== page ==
BACKGROUND--In some infants with liver disease, 3-oxo-delta 4 bile acids are the major bile acids in urine, a phenomenon attributed to reduced activity of the delta 4-3-oxosteroid 5 beta-reductase required for synthesis of chenodeoxycholic acid and cholic acid. These patients form a heterogeneous group. Many have a known cause of hepatic dysfunction and plasma concentrations of chenodeoxycholic acid and cholic acid that are actually greater than those of the 3-oxo-delta 4 bile acids. It is unlikely that these patients have a primary genetic deficiency of the 5 beta-reductase enzyme. AIMS--To document the bile acid profile, clinical phenotype, and response to treatment of an infant with cholestasis, increased plasma concentrations of 3-oxo-delta 4 bile acids, low plasma concentrations of chenodeoxycholic acid and cholic acid, and no other identifiable cause of liver disease. PATIENTS--This infant was compared with normal infants and infants with cholestasis of known cause. METHODS--Analysis of bile acids by liquid secondary ionisation mass spectrometry and gas chromatography-mass spectrometry. RESULTS--The plasma bile acid profile of the patient was unique. She had chronic cholestatic liver disease associated with malabsorption of vitamins D and E and a normal gamma-glutamyltranspeptidase when the transaminases were increased. The liver disease failed to improve with ursodeoxycholic acid but responded to a combination of chenodeoxycholic acid and cholic acid. CONCLUSION--Treatment of primary 5 beta-reductase deficiency requires the use of bile acids that inhibit cholesterol 7 alpha-hydroxylase.
This investigation was undertaken in order to (a) characterize the postprandial inflow of individual bile acids to the liver and (b) determine if peripheral venous bile acid levels always adequately reflect the portal venous concentration, or if saturation of hepatic bile acid uptake can occur under physiological conditions. In five patients with uncomplicated cholesterol gallstone disease, the umbilical cord was cannulated during cholecystectomy, and a catheter was left in the left portal branch for 5 to 7 d. The serum concentrations of cholic acid, chenodeoxycholic acid, and deoxycholic acid in portal venous and systemic circulation were then determined at intervals of 15 to 30 min before and after a standardized meal. A highly accurate and specific gas chromatographic/mass spectrometric technique was used.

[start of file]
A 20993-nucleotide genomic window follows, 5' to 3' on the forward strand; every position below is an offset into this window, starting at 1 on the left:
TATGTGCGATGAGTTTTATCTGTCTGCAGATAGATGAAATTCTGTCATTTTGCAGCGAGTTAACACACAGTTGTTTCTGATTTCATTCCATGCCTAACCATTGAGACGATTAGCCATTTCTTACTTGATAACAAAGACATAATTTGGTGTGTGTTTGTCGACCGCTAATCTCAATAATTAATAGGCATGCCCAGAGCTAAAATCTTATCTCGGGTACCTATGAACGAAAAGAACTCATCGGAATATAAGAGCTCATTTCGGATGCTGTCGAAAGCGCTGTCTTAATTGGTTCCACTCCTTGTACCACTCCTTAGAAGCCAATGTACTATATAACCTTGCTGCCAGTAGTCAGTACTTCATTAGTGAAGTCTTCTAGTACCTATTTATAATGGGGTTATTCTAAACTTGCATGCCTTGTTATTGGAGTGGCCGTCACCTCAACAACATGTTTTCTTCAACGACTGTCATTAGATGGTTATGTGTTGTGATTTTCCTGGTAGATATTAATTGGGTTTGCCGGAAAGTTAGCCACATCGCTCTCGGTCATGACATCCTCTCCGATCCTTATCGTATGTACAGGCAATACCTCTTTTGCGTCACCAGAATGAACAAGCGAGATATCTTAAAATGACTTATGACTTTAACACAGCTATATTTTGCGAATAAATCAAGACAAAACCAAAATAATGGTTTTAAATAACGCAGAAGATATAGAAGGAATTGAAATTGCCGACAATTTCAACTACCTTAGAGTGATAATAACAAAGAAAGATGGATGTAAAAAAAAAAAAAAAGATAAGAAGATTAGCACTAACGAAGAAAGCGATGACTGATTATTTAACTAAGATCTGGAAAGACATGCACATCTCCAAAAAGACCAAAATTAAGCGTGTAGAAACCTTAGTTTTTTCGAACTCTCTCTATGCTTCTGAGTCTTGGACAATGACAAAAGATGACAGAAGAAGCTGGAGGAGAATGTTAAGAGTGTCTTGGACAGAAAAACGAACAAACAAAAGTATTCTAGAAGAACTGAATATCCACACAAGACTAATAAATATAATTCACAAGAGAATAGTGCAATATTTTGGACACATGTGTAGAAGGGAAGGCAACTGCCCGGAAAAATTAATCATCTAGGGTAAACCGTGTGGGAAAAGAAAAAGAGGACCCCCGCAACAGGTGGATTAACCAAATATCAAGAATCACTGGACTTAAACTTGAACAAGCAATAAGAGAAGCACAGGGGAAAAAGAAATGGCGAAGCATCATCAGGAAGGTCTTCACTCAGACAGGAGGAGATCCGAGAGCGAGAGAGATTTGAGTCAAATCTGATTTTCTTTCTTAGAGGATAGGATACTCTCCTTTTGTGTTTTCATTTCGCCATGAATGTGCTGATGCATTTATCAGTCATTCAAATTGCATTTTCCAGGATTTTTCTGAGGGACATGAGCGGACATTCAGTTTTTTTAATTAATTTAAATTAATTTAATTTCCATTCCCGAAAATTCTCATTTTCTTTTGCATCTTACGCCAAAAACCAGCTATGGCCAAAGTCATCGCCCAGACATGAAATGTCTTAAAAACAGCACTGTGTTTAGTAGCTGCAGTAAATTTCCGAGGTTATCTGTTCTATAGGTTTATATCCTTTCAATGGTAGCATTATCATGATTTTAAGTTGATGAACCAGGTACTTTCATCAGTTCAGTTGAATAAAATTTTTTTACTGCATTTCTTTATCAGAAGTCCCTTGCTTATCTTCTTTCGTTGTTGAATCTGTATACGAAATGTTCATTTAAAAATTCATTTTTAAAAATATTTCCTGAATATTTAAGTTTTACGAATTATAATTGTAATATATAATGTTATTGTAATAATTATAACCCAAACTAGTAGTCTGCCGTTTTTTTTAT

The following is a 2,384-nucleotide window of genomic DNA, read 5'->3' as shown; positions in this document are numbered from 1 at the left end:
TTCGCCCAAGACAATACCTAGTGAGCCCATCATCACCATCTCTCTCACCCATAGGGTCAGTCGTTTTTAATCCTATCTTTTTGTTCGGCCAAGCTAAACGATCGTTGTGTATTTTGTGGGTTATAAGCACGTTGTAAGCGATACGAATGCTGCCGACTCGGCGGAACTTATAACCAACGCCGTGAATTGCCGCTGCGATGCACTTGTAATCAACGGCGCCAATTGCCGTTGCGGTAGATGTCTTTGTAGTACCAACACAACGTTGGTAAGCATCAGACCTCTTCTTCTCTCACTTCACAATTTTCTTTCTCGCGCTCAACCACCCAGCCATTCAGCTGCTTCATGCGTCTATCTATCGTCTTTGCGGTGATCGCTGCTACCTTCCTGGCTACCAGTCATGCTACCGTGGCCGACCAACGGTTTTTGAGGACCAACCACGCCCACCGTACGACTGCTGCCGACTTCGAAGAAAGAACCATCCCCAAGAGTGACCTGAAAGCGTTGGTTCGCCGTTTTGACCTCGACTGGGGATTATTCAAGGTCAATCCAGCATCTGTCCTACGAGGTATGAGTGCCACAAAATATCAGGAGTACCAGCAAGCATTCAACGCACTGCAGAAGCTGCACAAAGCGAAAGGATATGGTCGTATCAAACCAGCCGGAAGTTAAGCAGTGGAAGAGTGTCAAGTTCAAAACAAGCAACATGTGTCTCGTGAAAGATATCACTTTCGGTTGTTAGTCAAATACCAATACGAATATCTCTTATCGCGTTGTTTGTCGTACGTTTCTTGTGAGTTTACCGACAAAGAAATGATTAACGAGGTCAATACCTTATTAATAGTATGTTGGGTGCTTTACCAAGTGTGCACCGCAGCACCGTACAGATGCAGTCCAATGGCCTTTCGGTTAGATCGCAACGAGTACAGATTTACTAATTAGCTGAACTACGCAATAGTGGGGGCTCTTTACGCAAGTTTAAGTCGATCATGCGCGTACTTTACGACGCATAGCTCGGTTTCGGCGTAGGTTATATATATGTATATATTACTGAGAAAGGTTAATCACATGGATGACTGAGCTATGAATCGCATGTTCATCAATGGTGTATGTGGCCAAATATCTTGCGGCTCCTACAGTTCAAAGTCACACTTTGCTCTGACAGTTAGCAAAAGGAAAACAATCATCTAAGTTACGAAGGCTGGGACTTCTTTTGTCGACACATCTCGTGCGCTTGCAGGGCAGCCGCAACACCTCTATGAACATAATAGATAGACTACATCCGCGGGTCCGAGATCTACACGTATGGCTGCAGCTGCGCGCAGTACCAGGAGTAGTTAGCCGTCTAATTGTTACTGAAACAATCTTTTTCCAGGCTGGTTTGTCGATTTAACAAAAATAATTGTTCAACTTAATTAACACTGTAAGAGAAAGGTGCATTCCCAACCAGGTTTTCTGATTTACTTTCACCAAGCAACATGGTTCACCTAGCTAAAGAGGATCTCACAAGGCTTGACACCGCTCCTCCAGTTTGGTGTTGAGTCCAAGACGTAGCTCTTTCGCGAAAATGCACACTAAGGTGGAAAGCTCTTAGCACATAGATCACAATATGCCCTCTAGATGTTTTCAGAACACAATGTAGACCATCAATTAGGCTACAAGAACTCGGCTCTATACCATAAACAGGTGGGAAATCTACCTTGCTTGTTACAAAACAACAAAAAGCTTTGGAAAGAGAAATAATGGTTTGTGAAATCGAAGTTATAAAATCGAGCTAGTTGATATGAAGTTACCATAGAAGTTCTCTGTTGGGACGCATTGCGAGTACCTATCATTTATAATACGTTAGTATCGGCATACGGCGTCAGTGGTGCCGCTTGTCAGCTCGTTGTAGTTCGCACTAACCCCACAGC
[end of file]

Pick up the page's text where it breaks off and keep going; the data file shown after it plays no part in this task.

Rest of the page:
The sum of the fasting concentrations of the three bile acids averaged 14.04±4.13 μmol/liter in portal venous serum, and 2.44±0.31 μmol/liter in peripheral venous serum. The estimated hepatic fractional uptake of cholic acid was ∼90%, and those of chenodeoxycholic acid and deoxycholic acid were 70-80%. This resulted in an enrichment of systemic bile acids in the dihydroxy bile acid species. In response to a standardized meal, portal venous bile acid concentrations increased two- to sixfold, with a peak seen 15-60 min after the meal. The maximum postprandial portal venous bile acid concentration averaged 43.04±6.12 μmol/liter, and the corresponding concentration in peripheral serum was 5.22±0.74 μmol/liter. The estimated fractional uptakes of the individual bile acids were not affected by the increased inflow to the liver. The peripheral venous concentrations of individual as well as total bile acids were well correlated with those in portal venous serum.
The results (a) give a quantitation of postprandial bile acid inflow to the liver and (b) indicate that the hepatic uptake system for bile acids in healthy man cannot be saturated during maximal inflow of endogenous bile acids. Measurement of peripheral serum bile acids can thus give important information on the status of the enterohepatic circulation.